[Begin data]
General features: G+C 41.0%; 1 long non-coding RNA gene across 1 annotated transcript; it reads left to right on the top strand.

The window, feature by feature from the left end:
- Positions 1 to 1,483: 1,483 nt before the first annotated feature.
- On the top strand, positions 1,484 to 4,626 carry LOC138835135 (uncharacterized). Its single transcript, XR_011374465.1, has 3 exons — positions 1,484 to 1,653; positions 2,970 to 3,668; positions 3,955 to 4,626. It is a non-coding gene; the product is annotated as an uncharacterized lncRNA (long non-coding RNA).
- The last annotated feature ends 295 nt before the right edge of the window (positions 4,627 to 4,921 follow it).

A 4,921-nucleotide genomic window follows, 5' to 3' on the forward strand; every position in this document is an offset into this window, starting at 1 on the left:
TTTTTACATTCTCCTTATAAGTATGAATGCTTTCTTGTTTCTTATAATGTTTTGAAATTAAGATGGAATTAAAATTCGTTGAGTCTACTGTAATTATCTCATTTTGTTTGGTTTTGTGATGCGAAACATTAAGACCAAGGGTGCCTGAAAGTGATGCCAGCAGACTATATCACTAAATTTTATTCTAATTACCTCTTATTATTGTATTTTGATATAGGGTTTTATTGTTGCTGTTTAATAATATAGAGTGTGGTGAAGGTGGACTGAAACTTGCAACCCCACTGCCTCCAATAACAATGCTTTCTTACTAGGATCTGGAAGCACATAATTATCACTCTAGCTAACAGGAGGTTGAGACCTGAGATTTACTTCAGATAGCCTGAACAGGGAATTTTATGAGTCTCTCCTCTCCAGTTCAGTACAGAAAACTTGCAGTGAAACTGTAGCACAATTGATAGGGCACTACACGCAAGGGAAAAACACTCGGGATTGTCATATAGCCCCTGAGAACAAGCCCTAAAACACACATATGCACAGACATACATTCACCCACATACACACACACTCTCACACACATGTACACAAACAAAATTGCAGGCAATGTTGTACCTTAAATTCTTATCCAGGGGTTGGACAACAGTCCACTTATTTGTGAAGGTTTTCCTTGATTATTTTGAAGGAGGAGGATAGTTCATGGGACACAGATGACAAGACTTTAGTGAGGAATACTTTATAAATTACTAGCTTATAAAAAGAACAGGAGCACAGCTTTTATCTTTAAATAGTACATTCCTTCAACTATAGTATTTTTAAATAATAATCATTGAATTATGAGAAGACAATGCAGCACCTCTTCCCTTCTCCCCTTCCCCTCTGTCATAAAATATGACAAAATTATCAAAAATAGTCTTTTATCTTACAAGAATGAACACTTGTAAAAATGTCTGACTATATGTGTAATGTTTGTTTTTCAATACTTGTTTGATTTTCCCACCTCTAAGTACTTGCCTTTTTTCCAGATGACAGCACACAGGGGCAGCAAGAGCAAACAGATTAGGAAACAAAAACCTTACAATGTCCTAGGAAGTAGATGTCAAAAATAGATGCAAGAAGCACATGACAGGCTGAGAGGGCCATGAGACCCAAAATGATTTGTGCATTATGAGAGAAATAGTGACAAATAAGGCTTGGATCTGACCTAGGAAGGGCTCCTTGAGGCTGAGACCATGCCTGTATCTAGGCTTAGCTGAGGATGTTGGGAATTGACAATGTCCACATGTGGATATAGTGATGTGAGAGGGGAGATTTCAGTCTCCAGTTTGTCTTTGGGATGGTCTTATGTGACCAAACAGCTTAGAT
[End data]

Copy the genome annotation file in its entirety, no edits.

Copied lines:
General features: G+C 41.0%; 1 long non-coding RNA gene across 1 annotated transcript; it reads left to right on the top strand.

The window, feature by feature from the left end:
- Positions 1 to 1,483: 1,483 nt before the first annotated feature.
- On the top strand, positions 1,484 to 4,626 carry LOC138835135 (uncharacterized). Its single transcript, XR_011374465.1, has 3 exons — positions 1,484 to 1,653; positions 2,970 to 3,668; positions 3,955 to 4,626. It is a non-coding gene; the product is annotated as an uncharacterized lncRNA (long non-coding RNA).
- The last annotated feature ends 295 nt before the right edge of the window (positions 4,627 to 4,921 follow it).

A 4,921-nucleotide genomic window follows, 5' to 3' on the forward strand; every position in this document is an offset into this window, starting at 1 on the left:
TTTTTACATTCTCCTTATAAGTATGAATGCTTTCTTGTTTCTTATAATGTTTTGAAATTAAGATGGAATTAAAATTCGTTGAGTCTACTGTAATTATCTCATTTTGTTTGGTTTTGTGATGCGAAACATTAAGACCAAGGGTGCCTGAAAGTGATGCCAGCAGACTATATCACTAAATTTTATTCTAATTACCTCTTATTATTGTATTTTGATATAGGGTTTTATTGTTGCTGTTTAATAATATAGAGTGTGGTGAAGGTGGACTGAAACTTGCAACCCCACTGCCTCCAATAACAATGCTTTCTTACTAGGATCTGGAAGCACATAATTATCACTCTAGCTAACAGGAGGTTGAGACCTGAGATTTACTTCAGATAGCCTGAACAGGGAATTTTATGAGTCTCTCCTCTCCAGTTCAGTACAGAAAACTTGCAGTGAAACTGTAGCACAATTGATAGGGCACTACACGCAAGGGAAAAACACTCGGGATTGTCATATAGCCCCTGAGAACAAGCCCTAAAACACACATATGCACAGACATACATTCACCCACATACACACACACTCTCACACACATGTACACAAACAAAATTGCAGGCAATGTTGTACCTTAAATTCTTATCCAGGGGTTGGACAACAGTCCACTTATTTGTGAAGGTTTTCCTTGATTATTTTGAAGGAGGAGGATAGTTCATGGGACACAGATGACAAGACTTTAGTGAGGAATACTTTATAAATTACTAGCTTATAAAAAGAACAGGAGCACAGCTTTTATCTTTAAATAGTACATTCCTTCAACTATAGTATTTTTAAATAATAATCATTGAATTATGAGAAGACAATGCAGCACCTCTTCCCTTCTCCCCTTCCCCTCTGTCATAAAATATGACAAAATTATCAAAAATAGTCTTTTATCTTACAAGAATGAACACTTGTAAAAATGTCTGACTATATGTGTAATGTTTGTTTTTCAATACTTGTTTGATTTTCCCACCTCTAAGTACTTGCCTTTTTTCCAGATGACAGCACACAGGGGCAGCAAGAGCAAACAGATTAGGAAACAAAAACCTTACAATGTCCTAGGAAGTAGATGTCAAAAATAGATGCAAGAAGCACATGACAGGCTGAGAGGGCCATGAGACCCAAAATGATTTGTGCATTATGAGAGAAATAGTGACAAATAAGGCTTGGATCTGACCTAGGAAGGGCTCCTTGAGGCTGAGACCATGCCTGTATCTAGGCTTAGCTGAGGATGTTGGGAATTGACAATGTCCACATGTGGATATAGTGATGTGAGAGGGGAGATTTCAGTCTCCAGTTTGTCTTTGGGATGGTCTTATGTGACCAAACAGCTTAGAT